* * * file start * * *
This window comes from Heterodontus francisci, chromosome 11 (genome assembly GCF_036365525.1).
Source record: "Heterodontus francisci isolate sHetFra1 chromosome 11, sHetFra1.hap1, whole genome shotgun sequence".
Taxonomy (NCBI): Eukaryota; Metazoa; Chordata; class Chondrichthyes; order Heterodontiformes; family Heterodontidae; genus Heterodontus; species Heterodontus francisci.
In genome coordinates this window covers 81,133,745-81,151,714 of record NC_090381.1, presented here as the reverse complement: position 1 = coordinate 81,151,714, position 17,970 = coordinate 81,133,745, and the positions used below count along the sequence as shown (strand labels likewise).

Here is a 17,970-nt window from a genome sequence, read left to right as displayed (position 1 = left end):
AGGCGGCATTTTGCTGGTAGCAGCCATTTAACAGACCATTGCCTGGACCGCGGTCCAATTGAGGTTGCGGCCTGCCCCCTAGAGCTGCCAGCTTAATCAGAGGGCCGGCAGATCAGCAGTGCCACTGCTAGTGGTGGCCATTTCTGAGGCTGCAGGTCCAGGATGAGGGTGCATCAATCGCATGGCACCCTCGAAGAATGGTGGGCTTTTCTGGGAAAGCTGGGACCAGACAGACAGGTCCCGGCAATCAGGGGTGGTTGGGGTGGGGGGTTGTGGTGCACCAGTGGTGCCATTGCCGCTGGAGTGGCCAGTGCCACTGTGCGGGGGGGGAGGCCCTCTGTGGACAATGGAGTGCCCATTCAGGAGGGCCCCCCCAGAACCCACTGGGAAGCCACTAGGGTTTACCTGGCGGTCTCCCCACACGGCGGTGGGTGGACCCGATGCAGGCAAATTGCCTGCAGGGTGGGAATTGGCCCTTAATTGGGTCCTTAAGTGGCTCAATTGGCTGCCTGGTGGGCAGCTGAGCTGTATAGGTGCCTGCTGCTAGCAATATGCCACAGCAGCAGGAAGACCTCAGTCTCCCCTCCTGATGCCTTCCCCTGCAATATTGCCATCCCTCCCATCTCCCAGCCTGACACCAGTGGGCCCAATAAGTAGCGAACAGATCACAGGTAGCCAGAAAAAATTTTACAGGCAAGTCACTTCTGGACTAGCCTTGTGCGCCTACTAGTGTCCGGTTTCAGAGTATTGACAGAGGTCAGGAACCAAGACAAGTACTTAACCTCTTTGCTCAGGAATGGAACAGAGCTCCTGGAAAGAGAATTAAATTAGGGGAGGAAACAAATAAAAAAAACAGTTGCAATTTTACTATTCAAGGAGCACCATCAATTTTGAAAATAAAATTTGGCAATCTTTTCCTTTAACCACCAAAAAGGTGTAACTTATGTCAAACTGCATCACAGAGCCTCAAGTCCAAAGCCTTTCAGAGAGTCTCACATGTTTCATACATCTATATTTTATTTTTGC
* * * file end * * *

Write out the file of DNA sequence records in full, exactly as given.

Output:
This window comes from Heterodontus francisci, chromosome 11 (genome assembly GCF_036365525.1).
Source record: "Heterodontus francisci isolate sHetFra1 chromosome 11, sHetFra1.hap1, whole genome shotgun sequence".
Taxonomy (NCBI): Eukaryota; Metazoa; Chordata; class Chondrichthyes; order Heterodontiformes; family Heterodontidae; genus Heterodontus; species Heterodontus francisci.
In genome coordinates this window covers 81,133,745-81,151,714 of record NC_090381.1, presented here as the reverse complement: position 1 = coordinate 81,151,714, position 17,970 = coordinate 81,133,745, and the positions used below count along the sequence as shown (strand labels likewise).

Here is a 17,970-nt window from a genome sequence, read left to right as displayed (position 1 = left end):
AGGCGGCATTTTGCTGGTAGCAGCCATTTAACAGACCATTGCCTGGACCGCGGTCCAATTGAGGTTGCGGCCTGCCCCCTAGAGCTGCCAGCTTAATCAGAGGGCCGGCAGATCAGCAGTGCCACTGCTAGTGGTGGCCATTTCTGAGGCTGCAGGTCCAGGATGAGGGTGCATCAATCGCATGGCACCCTCGAAGAATGGTGGGCTTTTCTGGGAAAGCTGGGACCAGACAGACAGGTCCCGGCAATCAGGGGTGGTTGGGGTGGGGGGTTGTGGTGCACCAGTGGTGCCATTGCCGCTGGAGTGGCCAGTGCCACTGTGCGGGGGGGGAGGCCCTCTGTGGACAATGGAGTGCCCATTCAGGAGGGCCCCCCCAGAACCCACTGGGAAGCCACTAGGGTTTACCTGGCGGTCTCCCCACACGGCGGTGGGTGGACCCGATGCAGGCAAATTGCCTGCAGGGTGGGAATTGGCCCTTAATTGGGTCCTTAAGTGGCTCAATTGGCTGCCTGGTGGGCAGCTGAGCTGTATAGGTGCCTGCTGCTAGCAATATGCCACAGCAGCAGGAAGACCTCAGTCTCCCCTCCTGATGCCTTCCCCTGCAATATTGCCATCCCTCCCATCTCCCAGCCTGACACCAGTGGGCCCAATAAGTAGCGAACAGATCACAGGTAGCCAGAAAAAATTTTACAGGCAAGTCACTTCTGGACTAGCCTTGTGCGCCTACTAGTGTCCGGTTTCAGAGTATTGACAGAGGTCAGGAACCAAGACAAGTACTTAACCTCTTTGCTCAGGAATGGAACAGAGCTCCTGGAAAGAGAATTAAATTAGGGGAGGAAACAAATAAAAAAAACAGTTGCAATTTTACTATTCAAGGAGCACCATCAATTTTGAAAATAAAATTTGGCAATCTTTTCCTTTAACCACCAAAAAGGTGTAACTTATGTCAAACTGCATCACAGAGCCTCAAGTCCAAAGCCTTTCAGAGAGTCTCACATGTTTCATACATCTATATTTTATTTTTGC